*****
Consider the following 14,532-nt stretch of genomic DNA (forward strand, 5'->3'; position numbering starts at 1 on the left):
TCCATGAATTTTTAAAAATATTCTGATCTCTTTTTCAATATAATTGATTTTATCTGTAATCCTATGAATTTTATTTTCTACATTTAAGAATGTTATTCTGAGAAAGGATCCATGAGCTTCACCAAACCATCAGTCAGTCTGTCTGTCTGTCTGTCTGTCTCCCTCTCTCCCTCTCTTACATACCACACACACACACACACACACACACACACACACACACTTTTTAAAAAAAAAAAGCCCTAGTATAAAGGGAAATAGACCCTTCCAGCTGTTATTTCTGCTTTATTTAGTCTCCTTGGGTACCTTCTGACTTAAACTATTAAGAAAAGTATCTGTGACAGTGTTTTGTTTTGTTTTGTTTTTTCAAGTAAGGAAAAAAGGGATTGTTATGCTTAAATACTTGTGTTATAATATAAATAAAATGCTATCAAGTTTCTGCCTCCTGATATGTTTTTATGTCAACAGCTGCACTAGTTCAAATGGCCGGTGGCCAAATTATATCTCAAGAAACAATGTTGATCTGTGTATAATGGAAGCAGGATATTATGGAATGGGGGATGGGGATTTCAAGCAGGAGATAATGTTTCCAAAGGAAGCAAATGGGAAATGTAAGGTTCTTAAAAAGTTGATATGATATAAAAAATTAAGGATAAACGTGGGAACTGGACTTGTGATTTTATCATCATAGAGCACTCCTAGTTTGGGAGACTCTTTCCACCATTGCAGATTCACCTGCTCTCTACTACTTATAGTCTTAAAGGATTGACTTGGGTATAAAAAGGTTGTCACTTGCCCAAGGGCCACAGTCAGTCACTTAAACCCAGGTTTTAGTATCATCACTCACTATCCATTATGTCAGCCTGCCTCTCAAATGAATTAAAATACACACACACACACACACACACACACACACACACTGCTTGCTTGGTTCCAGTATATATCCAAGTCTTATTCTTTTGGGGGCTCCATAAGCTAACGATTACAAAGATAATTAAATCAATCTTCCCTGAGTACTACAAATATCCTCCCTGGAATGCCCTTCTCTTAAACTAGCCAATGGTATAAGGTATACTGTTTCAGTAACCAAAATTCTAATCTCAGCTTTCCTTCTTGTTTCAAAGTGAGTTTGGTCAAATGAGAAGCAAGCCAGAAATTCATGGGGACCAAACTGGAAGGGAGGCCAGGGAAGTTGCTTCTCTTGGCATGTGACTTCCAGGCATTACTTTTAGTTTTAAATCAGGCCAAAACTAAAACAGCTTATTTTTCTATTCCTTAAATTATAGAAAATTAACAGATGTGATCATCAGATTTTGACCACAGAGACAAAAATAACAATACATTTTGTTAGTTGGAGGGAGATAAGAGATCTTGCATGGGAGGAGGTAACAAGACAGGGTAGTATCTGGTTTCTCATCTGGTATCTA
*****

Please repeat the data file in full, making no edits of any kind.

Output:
Consider the following 14,532-nt stretch of genomic DNA (forward strand, 5'->3'; position numbering starts at 1 on the left):
TCCATGAATTTTTAAAAATATTCTGATCTCTTTTTCAATATAATTGATTTTATCTGTAATCCTATGAATTTTATTTTCTACATTTAAGAATGTTATTCTGAGAAAGGATCCATGAGCTTCACCAAACCATCAGTCAGTCTGTCTGTCTGTCTGTCTGTCTCCCTCTCTCCCTCTCTTACATACCACACACACACACACACACACACACACACACACACACTTTTTAAAAAAAAAAAGCCCTAGTATAAAGGGAAATAGACCCTTCCAGCTGTTATTTCTGCTTTATTTAGTCTCCTTGGGTACCTTCTGACTTAAACTATTAAGAAAAGTATCTGTGACAGTGTTTTGTTTTGTTTTGTTTTTTCAAGTAAGGAAAAAAGGGATTGTTATGCTTAAATACTTGTGTTATAATATAAATAAAATGCTATCAAGTTTCTGCCTCCTGATATGTTTTTATGTCAACAGCTGCACTAGTTCAAATGGCCGGTGGCCAAATTATATCTCAAGAAACAATGTTGATCTGTGTATAATGGAAGCAGGATATTATGGAATGGGGGATGGGGATTTCAAGCAGGAGATAATGTTTCCAAAGGAAGCAAATGGGAAATGTAAGGTTCTTAAAAAGTTGATATGATATAAAAAATTAAGGATAAACGTGGGAACTGGACTTGTGATTTTATCATCATAGAGCACTCCTAGTTTGGGAGACTCTTTCCACCATTGCAGATTCACCTGCTCTCTACTACTTATAGTCTTAAAGGATTGACTTGGGTATAAAAAGGTTGTCACTTGCCCAAGGGCCACAGTCAGTCACTTAAACCCAGGTTTTAGTATCATCACTCACTATCCATTATGTCAGCCTGCCTCTCAAATGAATTAAAATACACACACACACACACACACACACACACACACACTGCTTGCTTGGTTCCAGTATATATCCAAGTCTTATTCTTTTGGGGGCTCCATAAGCTAACGATTACAAAGATAATTAAATCAATCTTCCCTGAGTACTACAAATATCCTCCCTGGAATGCCCTTCTCTTAAACTAGCCAATGGTATAAGGTATACTGTTTCAGTAACCAAAATTCTAATCTCAGCTTTCCTTCTTGTTTCAAAGTGAGTTTGGTCAAATGAGAAGCAAGCCAGAAATTCATGGGGACCAAACTGGAAGGGAGGCCAGGGAAGTTGCTTCTCTTGGCATGTGACTTCCAGGCATTACTTTTAGTTTTAAATCAGGCCAAAACTAAAACAGCTTATTTTTCTATTCCTTAAATTATAGAAAATTAACAGATGTGATCATCAGATTTTGACCACAGAGACAAAAATAACAATACATTTTGTTAGTTGGAGGGAGATAAGAGATCTTGCATGGGAGGAGGTAACAAGACAGGGTAGTATCTGGTTTCTCATCTGGTATCTA